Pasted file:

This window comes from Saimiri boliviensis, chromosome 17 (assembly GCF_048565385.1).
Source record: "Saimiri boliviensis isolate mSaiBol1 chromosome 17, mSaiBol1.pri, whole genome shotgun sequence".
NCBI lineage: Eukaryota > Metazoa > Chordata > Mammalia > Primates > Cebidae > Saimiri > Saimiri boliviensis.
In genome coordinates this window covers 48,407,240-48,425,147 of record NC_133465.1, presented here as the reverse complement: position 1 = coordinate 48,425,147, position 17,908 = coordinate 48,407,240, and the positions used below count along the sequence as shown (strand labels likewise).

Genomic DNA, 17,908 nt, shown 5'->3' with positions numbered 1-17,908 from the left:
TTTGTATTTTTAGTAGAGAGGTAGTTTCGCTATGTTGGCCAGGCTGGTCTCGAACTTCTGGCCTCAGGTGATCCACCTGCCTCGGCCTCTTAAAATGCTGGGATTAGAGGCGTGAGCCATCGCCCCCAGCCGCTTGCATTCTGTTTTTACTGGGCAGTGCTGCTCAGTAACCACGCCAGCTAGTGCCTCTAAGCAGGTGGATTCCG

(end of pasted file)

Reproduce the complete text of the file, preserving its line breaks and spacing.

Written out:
This window comes from Saimiri boliviensis, chromosome 17 (assembly GCF_048565385.1).
Source record: "Saimiri boliviensis isolate mSaiBol1 chromosome 17, mSaiBol1.pri, whole genome shotgun sequence".
NCBI lineage: Eukaryota > Metazoa > Chordata > Mammalia > Primates > Cebidae > Saimiri > Saimiri boliviensis.
In genome coordinates this window covers 48,407,240-48,425,147 of record NC_133465.1, presented here as the reverse complement: position 1 = coordinate 48,425,147, position 17,908 = coordinate 48,407,240, and the positions used below count along the sequence as shown (strand labels likewise).

Genomic DNA, 17,908 nt, shown 5'->3' with positions numbered 1-17,908 from the left:
TTTGTATTTTTAGTAGAGAGGTAGTTTCGCTATGTTGGCCAGGCTGGTCTCGAACTTCTGGCCTCAGGTGATCCACCTGCCTCGGCCTCTTAAAATGCTGGGATTAGAGGCGTGAGCCATCGCCCCCAGCCGCTTGCATTCTGTTTTTACTGGGCAGTGCTGCTCAGTAACCACGCCAGCTAGTGCCTCTAAGCAGGTGGATTCCG